“He says we’re in the middle of some bad shit here.”
“Yeah? I wanna go to talk to this fuckin’ guy.” I grabbed a pen and a little notebook and jumped out of the Jeep. As I closed the 30 meters between us, I caught the rancher’s attention. He stiffened back on his horse, pulled his hat off his head, closed it to his heart, and then swept it out to his right until his arm was at a full 90 degrees. That arm suddenly appeared to be ordering me out as I closed the last few steps and he first spoke to me, “I’m sorry, but I have to ask you to leave, because they’re watching us right now, and they will kill me.”
Keep in mind, all of us were toting very serious combat rifles and pistols.
“Well, first of all,” I started as I stopped, “This is your land, so we’ll just go if you want us gone, you don’t have to give us an explanation.” I stuck my hand up to shake his. “But my name’s Pat Dollard, and I’m a journalist, and I’m tryin’ to figure out just what the fuck’s going on down here,” I said, as we shook and he introduced himself, “X.”
“I’m just tryin’ to get the truth, because I don’t think anybody’s down here, really getting it, or down here at all.”
Grizz, in Mexico, saluting something
“No, no they aren’t.”
X looked relatively young and healthy to me, 43 maybe, but he was tense, and he looked beleaguered. Tired, brittle, coiled even. Thin, leathery skin, hat and arms banded with sweat, average height, imperfect and stained teeth, old Lee jeans and a faded white cowboy shirt.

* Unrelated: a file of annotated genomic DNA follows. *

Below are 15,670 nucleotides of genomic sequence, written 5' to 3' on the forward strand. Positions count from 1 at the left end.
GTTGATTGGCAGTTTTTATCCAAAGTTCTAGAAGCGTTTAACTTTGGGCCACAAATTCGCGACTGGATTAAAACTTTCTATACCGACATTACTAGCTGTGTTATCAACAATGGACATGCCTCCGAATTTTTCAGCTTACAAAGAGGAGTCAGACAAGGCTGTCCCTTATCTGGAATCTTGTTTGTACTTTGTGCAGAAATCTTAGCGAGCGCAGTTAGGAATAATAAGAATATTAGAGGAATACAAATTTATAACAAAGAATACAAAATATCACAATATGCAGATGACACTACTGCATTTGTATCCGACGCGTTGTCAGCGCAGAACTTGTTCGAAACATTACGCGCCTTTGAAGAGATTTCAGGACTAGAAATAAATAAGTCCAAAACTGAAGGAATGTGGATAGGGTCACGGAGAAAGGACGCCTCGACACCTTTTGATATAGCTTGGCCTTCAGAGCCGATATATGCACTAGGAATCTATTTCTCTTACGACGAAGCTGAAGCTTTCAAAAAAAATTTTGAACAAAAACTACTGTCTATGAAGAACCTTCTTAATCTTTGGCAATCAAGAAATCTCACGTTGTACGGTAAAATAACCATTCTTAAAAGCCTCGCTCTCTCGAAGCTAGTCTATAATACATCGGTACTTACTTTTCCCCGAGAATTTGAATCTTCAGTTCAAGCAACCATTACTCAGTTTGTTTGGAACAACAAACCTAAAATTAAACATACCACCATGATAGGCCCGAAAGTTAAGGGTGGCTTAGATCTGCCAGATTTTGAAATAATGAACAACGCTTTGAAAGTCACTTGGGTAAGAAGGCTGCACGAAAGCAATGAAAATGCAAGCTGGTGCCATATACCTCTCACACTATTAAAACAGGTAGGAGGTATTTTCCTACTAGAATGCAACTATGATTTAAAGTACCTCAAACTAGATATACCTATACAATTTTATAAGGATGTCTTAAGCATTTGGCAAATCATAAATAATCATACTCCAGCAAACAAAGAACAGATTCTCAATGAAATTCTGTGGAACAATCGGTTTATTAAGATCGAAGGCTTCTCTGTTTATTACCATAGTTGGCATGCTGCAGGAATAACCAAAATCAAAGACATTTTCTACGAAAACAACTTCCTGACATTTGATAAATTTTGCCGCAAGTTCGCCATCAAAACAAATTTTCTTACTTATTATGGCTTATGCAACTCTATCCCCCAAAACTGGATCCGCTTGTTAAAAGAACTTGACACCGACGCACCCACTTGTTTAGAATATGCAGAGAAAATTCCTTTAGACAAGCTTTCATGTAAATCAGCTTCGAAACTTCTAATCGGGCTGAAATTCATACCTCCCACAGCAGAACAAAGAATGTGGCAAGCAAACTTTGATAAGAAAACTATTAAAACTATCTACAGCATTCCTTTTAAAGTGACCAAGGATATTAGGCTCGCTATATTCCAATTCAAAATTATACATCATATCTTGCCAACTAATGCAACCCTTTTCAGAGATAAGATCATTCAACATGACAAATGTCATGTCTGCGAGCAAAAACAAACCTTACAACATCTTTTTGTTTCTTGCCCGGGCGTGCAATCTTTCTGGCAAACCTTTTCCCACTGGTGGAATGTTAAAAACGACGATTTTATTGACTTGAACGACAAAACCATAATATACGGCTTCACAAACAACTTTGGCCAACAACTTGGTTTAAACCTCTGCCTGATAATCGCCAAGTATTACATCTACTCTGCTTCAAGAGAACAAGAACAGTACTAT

Grizz, a very religious medical marijuana dealer, suddenly interjected with some shit about the truth and God, and I cut him off fast before he stained me with his syrup. I understood his emotionalism given X’s introduction, but I needed this rancher to respect and trust me.
“I’d like to get your story, and get it up on one of Andrew Breitbart’s websites. Andrew runs the sites Big Government and ….”
“I know who he is,” he interrupted with a tight nod.
“So, are you telling me fucking cartel guys are looking at us right now?”
“Yeah. And they see you, and they don’t know what the fuck you’re here for, but they presume you’re here to steal their money and their drugs. And if you do, after they’ve seen me talking to you, I’m dead. And maybe they just don’t want to wait that long, and they drop us both right now.”
X was country, but at the same time, sharp as a New Orleans street hustler, and a tough little fucker, I could just tell. You’ve seen enough shit, and been around enough men who deal with it, and you get a read for them, fast.
“With binos, on us, right now?”
“Where in the fuck are they?”
Nodding to a different hill with each mentioned location, “Right there, right there, and right there.”
I immediately imagined Grizz’s chest exploding as he pissed on Mexico. And I was just as immediately disturbed at how close our situation here on the border, right here at home in the USA, really was to the sniper hell of Ramadi, according to X.
“Look,” he said, leaning forward on his horse, “here’s how it works.” And we were off to the races…